Why The Equality Trust is a Living Wage Employer

Poverty has always been an emotive subject, conjuring images of Dickensian destitution and abject living conditions. But in recent years a different form of poverty, in-work poverty, has grown and redefined our understanding of the word’s meaning.

If you were in poverty in previous decades, the chances are that you did not have a job. But this is no longer the case. Most people living in poverty are now in working households. The reason they are in poverty is not because they are ‘feckless’, or lazy or opted out of hard-work, it is because their employers pay them a pittance – a wage so poor it doesn’t even cover the basics for a decent standard of living.

One in five workers in the UK is now low paid, one of the worst rates among developed countries. This includes 279,000 people who are paid below the National Minimum Wage. There is a real human cost to this, as extensive research has shown chronic physical and mental health effects of low pay. But there is also a very clear economic cost as well.  According to House of Commons statistics, 478,000 people with jobs claimed housing benefit in 2009/10, rising to an expected 962,000 this year. On current trends, the number of claimants will increase by a further 276,000 to 1,238,000 in 2018-19. The cost to the taxpayer has climbed from £2.2bn in 2009/10 to £4.6bn this year and to a projected £6bn in 2018-19.

Government subsidies to cover housing costs for those in work shows something has gone horribly wrong. In-work poverty is now so prevalent in the UK it is in danger of become an accepted norm. But there are ways it can be tackled. The first, and most obvious way to do this, is to make sure people are paid a fair wage.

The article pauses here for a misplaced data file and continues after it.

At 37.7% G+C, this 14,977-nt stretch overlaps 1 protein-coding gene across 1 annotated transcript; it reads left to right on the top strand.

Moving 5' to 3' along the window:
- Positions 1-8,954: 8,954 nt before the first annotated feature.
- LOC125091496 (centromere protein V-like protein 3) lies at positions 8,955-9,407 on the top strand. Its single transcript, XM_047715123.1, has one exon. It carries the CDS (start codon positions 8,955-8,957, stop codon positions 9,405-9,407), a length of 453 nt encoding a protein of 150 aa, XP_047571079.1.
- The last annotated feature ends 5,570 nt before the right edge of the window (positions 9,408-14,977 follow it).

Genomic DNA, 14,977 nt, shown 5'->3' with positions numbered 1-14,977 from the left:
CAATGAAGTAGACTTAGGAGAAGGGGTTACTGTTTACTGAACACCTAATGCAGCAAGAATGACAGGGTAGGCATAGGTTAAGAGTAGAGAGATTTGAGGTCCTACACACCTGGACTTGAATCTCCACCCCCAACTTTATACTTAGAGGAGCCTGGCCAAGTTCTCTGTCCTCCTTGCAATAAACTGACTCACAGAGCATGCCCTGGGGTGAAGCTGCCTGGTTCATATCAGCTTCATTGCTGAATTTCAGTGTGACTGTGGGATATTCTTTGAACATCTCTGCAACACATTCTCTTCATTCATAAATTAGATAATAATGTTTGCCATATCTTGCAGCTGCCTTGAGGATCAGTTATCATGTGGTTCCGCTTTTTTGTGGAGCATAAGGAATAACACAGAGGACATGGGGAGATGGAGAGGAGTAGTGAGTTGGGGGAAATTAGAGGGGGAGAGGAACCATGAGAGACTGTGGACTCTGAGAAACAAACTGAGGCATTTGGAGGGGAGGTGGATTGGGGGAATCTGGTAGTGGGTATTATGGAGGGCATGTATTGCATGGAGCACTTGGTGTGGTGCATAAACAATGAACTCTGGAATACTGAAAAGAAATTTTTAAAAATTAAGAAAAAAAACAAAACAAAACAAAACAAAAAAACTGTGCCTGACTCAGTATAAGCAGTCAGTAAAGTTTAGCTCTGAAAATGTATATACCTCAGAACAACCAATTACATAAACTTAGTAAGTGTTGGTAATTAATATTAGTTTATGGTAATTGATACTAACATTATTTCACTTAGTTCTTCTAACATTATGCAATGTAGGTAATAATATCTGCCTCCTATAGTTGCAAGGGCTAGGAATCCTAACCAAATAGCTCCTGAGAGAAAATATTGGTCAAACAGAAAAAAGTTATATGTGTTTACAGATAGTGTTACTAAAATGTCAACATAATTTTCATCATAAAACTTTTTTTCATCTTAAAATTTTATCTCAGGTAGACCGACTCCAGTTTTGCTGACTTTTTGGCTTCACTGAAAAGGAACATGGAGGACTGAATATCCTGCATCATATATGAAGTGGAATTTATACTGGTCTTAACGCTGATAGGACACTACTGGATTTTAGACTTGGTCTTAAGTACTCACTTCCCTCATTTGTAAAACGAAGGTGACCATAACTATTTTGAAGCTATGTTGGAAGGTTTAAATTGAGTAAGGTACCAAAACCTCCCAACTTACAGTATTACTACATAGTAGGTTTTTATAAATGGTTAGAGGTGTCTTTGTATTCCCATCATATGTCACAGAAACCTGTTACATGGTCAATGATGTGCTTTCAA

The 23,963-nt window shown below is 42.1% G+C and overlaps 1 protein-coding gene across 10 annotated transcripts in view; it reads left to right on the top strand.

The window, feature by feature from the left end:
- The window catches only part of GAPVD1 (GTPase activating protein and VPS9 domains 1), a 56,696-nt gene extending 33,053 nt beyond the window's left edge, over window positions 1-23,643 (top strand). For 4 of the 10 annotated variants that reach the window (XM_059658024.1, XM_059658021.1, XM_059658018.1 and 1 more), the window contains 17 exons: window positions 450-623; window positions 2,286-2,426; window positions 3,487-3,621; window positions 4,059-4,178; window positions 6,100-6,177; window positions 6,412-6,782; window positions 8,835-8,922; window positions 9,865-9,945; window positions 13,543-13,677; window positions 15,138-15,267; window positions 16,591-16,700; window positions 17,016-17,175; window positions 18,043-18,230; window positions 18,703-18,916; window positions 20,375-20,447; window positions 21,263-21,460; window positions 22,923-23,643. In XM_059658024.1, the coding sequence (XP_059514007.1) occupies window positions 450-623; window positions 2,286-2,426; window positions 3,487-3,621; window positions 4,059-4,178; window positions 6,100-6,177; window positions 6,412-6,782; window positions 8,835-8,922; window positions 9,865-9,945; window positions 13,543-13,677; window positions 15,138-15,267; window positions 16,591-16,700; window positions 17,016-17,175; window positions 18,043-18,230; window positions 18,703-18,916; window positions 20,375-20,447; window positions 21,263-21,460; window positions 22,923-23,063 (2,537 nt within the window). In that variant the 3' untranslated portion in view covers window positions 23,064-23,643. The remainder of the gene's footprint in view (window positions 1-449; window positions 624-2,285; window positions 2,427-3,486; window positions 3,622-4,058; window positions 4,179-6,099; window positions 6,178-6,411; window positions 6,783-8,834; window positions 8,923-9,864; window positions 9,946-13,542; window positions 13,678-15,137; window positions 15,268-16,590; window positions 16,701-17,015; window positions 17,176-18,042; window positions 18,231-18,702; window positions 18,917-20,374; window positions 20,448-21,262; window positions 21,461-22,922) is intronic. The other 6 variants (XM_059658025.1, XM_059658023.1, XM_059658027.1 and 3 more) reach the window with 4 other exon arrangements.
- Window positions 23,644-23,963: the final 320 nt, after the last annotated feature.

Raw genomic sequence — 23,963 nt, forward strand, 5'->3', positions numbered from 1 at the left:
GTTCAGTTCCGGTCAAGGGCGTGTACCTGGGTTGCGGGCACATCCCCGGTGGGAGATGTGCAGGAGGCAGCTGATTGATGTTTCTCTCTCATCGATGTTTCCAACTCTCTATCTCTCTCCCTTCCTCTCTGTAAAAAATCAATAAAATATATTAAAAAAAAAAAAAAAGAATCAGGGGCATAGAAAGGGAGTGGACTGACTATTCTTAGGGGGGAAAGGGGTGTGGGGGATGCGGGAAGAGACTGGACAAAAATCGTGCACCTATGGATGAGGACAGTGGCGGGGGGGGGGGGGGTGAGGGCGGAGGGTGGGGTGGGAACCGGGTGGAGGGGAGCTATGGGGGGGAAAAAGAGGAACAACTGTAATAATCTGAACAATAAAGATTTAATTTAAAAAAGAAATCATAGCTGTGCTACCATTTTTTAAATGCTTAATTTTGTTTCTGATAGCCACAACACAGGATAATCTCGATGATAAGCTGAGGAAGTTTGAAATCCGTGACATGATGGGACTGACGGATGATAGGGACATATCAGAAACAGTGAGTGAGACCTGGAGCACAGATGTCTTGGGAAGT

Of all the ways to achieve this, the Living Wage is perhaps the most high-profile. Numerous organisations have championed the Living Wage as a way to reduce in-work poverty and economic inequality, and today we’re proud to announce that The Equality Trust is now an accredited Living Wage employer.

We’ve discussed here before the different ways in which the Living Wage may be adopted more widely, as well as the importance that implementation is done well to make sure it reduces rather than increases inequality.  But more than anything else, the Living Wage provides an important benchmark for pay that offers employees a dignified living.

Low pay is an issue belatedly gaining the attention of our politicians, as is excessive pay at the top, where executives have seen their pay accelerate at astonishing speed. The Living Wage, if implemented properly, would help to improve pay at the bottom. But it would also provide an important step to reduce the excessive inequality between ordinary employees and those at the very top.

John Hood Media and Communications Manager.